'There’s no one growing grapes this far north': Northeast Minnesota couple perseveres to pursue vineyard dream
Terry Heggemeier spent the afternoon of Tuesday, April 2, like he has many spring afternoons over the past 10 years — he was pruning grapevines in his vineyard in northeast Minnesota.
Terry and his wife, Cheryl, own an 80-acre vineyard in Carlton County and are one of the only vineyards in Minnesota north of the Twin Cities. After retiring, they planted grapes in 2009 and began selling wine from Blackhoof Estate Vineyards and Winery in 2015.
“There’s no one growing grapes this far north,” Terry boasts.
In reality, Terry said there are others trying to raise grapes in Grand Rapids and Virginia, but those growers are using greenhouses to shoulder the colder months in Minnesota. The 10 versions of grapes grown in his vineyard are left outside during the winter and trimmed back to promote new growth each spring.
Terry spent his career in the U.S. Air Force and Air National Guard — including 20 years in Duluth with the 148th Fighter Wing. As he began looking at retirement, he wanted to do something that allowed him to use his college degree in biology and got him outdoors most days. He said he and Cheryl had never thought about a vineyard or winemaking until a visit to the doctor opened his eyes to the possibility.
“I was in a doctor’s office, and I read an article about people growing grapes in North Dakota,” Terry said.
Growing grapes in the upper Midwest has always been a challenge, but there is a history in Minnesota. In 1900, Minnesota farms produced almost 600,000 pounds of grapes, according to Terry. Most of those were the Concord or Catawba varieties, which are good for juices, jellies and jams, but not wine.
Typically, those grapes were grown on the side of south-facing buildings which allowed them to get more sun and pick up additional reflected heat. They also adapted to growing in cold climates and researchers at the University of Minnesota and Cornell University in Ithaca, N.Y., began trying to create a hybrid with pinot noir grapes.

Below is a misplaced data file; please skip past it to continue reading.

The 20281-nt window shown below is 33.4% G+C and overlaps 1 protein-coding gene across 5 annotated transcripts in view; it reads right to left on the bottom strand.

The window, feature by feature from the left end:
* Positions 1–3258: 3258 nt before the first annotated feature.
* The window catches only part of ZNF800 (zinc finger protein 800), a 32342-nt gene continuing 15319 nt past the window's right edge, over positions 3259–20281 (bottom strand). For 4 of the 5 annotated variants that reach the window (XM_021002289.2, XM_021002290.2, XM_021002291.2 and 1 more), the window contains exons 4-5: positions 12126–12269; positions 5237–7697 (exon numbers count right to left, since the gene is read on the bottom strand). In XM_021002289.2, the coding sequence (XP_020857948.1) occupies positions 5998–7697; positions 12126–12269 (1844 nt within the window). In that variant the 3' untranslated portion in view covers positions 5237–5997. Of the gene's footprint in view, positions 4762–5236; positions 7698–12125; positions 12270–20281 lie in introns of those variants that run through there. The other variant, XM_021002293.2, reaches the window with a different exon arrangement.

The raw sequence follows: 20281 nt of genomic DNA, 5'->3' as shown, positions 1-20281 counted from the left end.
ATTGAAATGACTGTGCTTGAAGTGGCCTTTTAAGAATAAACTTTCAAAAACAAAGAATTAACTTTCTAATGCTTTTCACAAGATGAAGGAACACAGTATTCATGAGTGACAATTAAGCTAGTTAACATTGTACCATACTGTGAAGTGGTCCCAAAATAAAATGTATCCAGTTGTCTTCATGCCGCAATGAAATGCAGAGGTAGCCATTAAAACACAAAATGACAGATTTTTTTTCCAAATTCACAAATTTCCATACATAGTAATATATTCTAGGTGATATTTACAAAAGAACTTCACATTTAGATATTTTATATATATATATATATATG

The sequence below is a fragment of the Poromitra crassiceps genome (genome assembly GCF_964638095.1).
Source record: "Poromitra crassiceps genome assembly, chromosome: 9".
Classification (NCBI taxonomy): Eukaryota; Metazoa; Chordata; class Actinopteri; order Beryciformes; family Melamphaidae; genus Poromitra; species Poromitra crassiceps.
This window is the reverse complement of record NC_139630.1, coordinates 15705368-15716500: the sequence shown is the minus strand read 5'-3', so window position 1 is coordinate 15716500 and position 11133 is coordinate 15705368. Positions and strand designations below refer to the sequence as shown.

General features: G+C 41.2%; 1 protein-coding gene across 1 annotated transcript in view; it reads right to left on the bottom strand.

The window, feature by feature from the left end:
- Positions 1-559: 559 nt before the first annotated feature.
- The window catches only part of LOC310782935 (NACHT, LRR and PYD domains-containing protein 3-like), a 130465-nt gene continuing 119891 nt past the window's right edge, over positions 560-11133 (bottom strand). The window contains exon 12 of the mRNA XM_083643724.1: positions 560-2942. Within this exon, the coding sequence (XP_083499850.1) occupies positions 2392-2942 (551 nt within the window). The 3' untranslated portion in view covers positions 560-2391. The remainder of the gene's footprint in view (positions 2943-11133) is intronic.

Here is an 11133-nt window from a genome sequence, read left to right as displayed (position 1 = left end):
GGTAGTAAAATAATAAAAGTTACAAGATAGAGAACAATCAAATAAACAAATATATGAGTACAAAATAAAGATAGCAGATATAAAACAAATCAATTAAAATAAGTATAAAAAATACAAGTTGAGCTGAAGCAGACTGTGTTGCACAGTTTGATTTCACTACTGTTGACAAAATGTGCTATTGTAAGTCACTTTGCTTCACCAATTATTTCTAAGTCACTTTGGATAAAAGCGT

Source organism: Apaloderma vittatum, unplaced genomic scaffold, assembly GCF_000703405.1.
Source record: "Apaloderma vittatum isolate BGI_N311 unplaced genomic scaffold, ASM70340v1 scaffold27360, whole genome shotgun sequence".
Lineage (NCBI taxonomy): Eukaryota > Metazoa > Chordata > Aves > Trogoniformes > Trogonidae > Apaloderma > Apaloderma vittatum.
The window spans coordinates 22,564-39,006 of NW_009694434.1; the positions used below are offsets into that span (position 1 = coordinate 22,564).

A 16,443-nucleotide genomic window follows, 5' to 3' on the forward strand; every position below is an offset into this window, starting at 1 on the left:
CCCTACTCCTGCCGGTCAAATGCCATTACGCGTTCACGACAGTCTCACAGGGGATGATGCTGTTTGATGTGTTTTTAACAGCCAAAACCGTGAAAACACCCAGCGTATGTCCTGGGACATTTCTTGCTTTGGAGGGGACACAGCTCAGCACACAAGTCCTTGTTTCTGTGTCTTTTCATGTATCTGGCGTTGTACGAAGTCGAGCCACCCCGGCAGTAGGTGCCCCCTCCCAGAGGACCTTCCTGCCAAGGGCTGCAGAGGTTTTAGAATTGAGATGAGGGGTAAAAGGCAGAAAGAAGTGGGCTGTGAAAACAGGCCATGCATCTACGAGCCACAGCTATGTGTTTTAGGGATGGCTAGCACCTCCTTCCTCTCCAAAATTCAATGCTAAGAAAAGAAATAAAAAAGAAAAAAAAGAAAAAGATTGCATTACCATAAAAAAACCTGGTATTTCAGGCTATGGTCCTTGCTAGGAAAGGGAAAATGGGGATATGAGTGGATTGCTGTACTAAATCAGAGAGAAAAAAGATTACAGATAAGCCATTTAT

Most wine grapes grow in milder climates with longer growing seasons and a more consistent amount of light each day. With the varying amounts of daylight and a window of approximately four months for grapes to ripen, northern Minnesota is among the more challenging places to grow grapes commercially. The pinot noir hybrids developed by researchers have proven to grow well in colder climates.
The Heggemeiers are even growing a few varieties for commercial buyers to see how they respond to the cold and have used some table grapes grown in their vineyard for wine.
A few years ago, the couple planted table grapes for their grandkids to have during regular visits. Those grandkids moved farther away, so they used the table grapes as a base and added peach and mango to the mix. Terry was skeptical about the end product, but admits he may have been wrong about the market for that type of wine.
“We’re almost sold out,” he said.
It hasn’t been all success stories, though. Typically, the Heggemeier’s 80 acres produces about 250 cases — or about 3,000 bottles — of wine each year. The couple has seen some tough winters, though, that limit the amount the vineyard produces. In 2017, October began much warmer than normal, but turned cold for the last half of the month, causing problems for grapes harvested in 2018 and the amount of wine produced for 2019. Terry said Blackhoof will probably get only about 1,000 bottles in 2019, but it’s all part of trying to grow grapes just a few miles from Lake Superior.
“It’s fun to see them grow — it’s such a unique experiment,” Cheryl said. “It’s been fun to respond to the challenge of what does it take to grow grapes in northern Minnesota.”
A full list of stores where Blackhoof Estate wines are sold is available at www.blackhoofestateswinery.com.